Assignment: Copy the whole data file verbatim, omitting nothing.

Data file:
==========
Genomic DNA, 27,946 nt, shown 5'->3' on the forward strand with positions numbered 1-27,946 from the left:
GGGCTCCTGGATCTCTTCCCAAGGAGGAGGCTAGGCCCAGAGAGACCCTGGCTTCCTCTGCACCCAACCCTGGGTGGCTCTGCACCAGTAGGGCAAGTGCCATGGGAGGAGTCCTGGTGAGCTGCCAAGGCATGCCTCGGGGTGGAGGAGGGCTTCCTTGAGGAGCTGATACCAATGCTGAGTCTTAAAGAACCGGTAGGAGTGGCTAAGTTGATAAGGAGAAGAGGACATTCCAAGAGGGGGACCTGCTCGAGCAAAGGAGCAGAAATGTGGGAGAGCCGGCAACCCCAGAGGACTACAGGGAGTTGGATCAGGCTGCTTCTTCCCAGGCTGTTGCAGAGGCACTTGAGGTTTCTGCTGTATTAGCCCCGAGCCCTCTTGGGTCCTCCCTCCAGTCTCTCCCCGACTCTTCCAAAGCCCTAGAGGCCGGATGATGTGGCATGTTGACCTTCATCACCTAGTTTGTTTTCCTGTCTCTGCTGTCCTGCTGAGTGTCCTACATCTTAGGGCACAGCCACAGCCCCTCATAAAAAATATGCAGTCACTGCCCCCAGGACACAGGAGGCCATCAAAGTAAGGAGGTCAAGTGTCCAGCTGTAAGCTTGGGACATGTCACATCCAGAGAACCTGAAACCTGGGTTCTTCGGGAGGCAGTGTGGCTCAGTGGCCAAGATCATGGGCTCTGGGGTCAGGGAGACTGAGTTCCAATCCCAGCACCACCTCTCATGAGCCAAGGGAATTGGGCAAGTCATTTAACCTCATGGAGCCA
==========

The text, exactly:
Genomic DNA, 27,946 nt, shown 5'->3' on the forward strand with positions numbered 1-27,946 from the left:
GGGCTCCTGGATCTCTTCCCAAGGAGGAGGCTAGGCCCAGAGAGACCCTGGCTTCCTCTGCACCCAACCCTGGGTGGCTCTGCACCAGTAGGGCAAGTGCCATGGGAGGAGTCCTGGTGAGCTGCCAAGGCATGCCTCGGGGTGGAGGAGGGCTTCCTTGAGGAGCTGATACCAATGCTGAGTCTTAAAGAACCGGTAGGAGTGGCTAAGTTGATAAGGAGAAGAGGACATTCCAAGAGGGGGACCTGCTCGAGCAAAGGAGCAGAAATGTGGGAGAGCCGGCAACCCCAGAGGACTACAGGGAGTTGGATCAGGCTGCTTCTTCCCAGGCTGTTGCAGAGGCACTTGAGGTTTCTGCTGTATTAGCCCCGAGCCCTCTTGGGTCCTCCCTCCAGTCTCTCCCCGACTCTTCCAAAGCCCTAGAGGCCGGATGATGTGGCATGTTGACCTTCATCACCTAGTTTGTTTTCCTGTCTCTGCTGTCCTGCTGAGTGTCCTACATCTTAGGGCACAGCCACAGCCCCTCATAAAAAATATGCAGTCACTGCCCCCAGGACACAGGAGGCCATCAAAGTAAGGAGGTCAAGTGTCCAGCTGTAAGCTTGGGACATGTCACATCCAGAGAACCTGAAACCTGGGTTCTTCGGGAGGCAGTGTGGCTCAGTGGCCAAGATCATGGGCTCTGGGGTCAGGGAGACTGAGTTCCAATCCCAGCACCACCTCTCATGAGCCAAGGGAATTGGGCAAGTCATTTAACCTCATGGAGCCA